Astronomers Just Discovered the Simplest Cell Of Life in Interstellar Space

A giant leap for mankind.
Deena Theresa
Cell membraneDesign Cells/iStock

Víctor Rivilla and his colleagues at the Spanish Astrobiology Centre in Madrid have made an astounding detection. The team spotted a vital component of the simplest phospholipid in space. If you aren't aware, phospholipids are molecules that comprise the membranes of all cells on Earth. In a pre-print that hasn't been peer-reviewed, the team explains their discovery of the phospholipid component, known as ethanolamine, and note that this finding indicates that all of the precursors for life could have originated in space.

Science is yet to provide full disclosure on the origin of life, but we do know a few things. We know that life started on Earth about 4.5 billion years ago and involved innumerable molecular components. One theory explains that these components were available on Earth because the planet was seeded from space with the building blocks needed for life — that space is filled with gas and dust that contain all the organic molecules necessary for life.

Astronomers have observed and recorded these building blocks, which comprise amino acids, the precursors of proteins, and molecules that can store information in the form of DNA. But, there exists another pivotal component for life — molecules that can form membranes capable of encapsulating and protecting the molecules of life in compartments called protocells. Phospholipids have never been observed in space. Until Rivilla and his team's discovery.

The origin of life on earth and other planets

The group analysed light from an interstellar cloud of gas and dust called Sagittarius B2, just 390 light-years from the center of the Milky Way. Ethanolamine has the chemical formula NH2CH2CH2OH. The team simulated the spectrum that this molecule ought to produce at the cold temperatures thought to exist in the cloud. They then looked for, and found, clear evidence of this spectrum in light that had passed through the cloud. "This has important implications not only for theories of the origin of life on Earth but also on other habitable planets and satellites anywhere in the Universe," said the team.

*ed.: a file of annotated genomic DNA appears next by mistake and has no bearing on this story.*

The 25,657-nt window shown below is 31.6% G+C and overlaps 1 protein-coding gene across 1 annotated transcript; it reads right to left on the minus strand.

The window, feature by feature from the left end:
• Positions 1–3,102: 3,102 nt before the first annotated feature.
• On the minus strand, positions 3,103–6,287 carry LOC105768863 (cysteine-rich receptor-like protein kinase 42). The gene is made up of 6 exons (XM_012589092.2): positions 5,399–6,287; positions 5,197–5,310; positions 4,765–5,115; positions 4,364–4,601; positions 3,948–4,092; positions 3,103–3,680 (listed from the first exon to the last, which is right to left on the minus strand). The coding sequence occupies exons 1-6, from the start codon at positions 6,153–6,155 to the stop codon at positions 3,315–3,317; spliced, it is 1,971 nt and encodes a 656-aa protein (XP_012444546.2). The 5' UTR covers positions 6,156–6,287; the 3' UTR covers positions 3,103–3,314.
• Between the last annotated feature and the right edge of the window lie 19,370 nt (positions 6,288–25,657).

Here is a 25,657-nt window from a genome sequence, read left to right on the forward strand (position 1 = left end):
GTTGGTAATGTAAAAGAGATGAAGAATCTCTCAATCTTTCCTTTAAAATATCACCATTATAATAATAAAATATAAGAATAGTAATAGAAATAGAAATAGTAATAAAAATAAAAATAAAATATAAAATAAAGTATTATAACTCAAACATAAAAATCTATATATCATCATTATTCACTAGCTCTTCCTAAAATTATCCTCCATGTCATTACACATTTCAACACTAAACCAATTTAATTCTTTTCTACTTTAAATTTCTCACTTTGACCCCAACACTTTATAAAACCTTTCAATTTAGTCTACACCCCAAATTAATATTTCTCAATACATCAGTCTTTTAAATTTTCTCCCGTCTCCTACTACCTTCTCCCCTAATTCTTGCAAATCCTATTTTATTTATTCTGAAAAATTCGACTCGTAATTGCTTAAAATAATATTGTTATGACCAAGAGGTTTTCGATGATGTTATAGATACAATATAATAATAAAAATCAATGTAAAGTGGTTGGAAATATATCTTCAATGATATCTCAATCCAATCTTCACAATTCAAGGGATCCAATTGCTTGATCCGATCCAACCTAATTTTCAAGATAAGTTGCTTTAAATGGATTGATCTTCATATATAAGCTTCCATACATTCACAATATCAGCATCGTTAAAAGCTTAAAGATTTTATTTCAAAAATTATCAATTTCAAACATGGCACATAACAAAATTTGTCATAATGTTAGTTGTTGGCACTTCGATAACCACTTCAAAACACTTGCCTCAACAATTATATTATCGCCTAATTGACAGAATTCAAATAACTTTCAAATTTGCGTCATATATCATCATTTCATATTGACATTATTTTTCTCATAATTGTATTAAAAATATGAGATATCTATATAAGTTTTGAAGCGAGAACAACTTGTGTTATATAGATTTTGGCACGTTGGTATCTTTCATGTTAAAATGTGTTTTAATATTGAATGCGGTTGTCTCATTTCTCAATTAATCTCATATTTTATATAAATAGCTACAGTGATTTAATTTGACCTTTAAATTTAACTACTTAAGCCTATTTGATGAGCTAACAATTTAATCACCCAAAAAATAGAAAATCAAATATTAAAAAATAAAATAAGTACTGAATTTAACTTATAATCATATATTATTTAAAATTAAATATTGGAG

Most Popular

Previously, astronomers have found ethanolamine in meteorites. Researchers are still unaware how it got there, with some arguing that it was solely formed through a bizarre set of reactions on a parent asteroid.

However, according to the latest discovery, ethanolamine is much more pervasive.

The secrecy never ends

On Earth, ethanolamine forms the hydrophilic head of phospholipid molecules that self-assemble into cell membranes. Rivilla and colleagues told Astronomy Magazine its discovery in interstellar clouds suggests “ethanolamine could have been transferred from the proto-Solar nebula to planetesimals and minor bodies of the Solar System, and thereafter to our planet.” That, in turn, could have led to the formation of cells in the prebiotic soup from which our earliest ancestors emerged.

Another radical idea is that ethanolamine might allow the formation of protocells in the interstellar medium itself. The interstellar medium is rich in other prebiotic components, such as water and amino acids. The result would then be ready-made melting pots of prebiotic goop ready to seed the Earth or any other body that passes by.

Though none of these answers the question of how life began on Earth, the work is an indication that there is no longer any mystery about where the building blocks of life might have come from. “These results indicate that ethanolamine forms efficiently in space and, if delivered onto early Earth, it could have contributed to the assembling and early evolution of primitive membranes", said Rivilla and the team. That said, what happened next is still shrouded in secrecy.

message circleSHOW COMMENT (1)chevron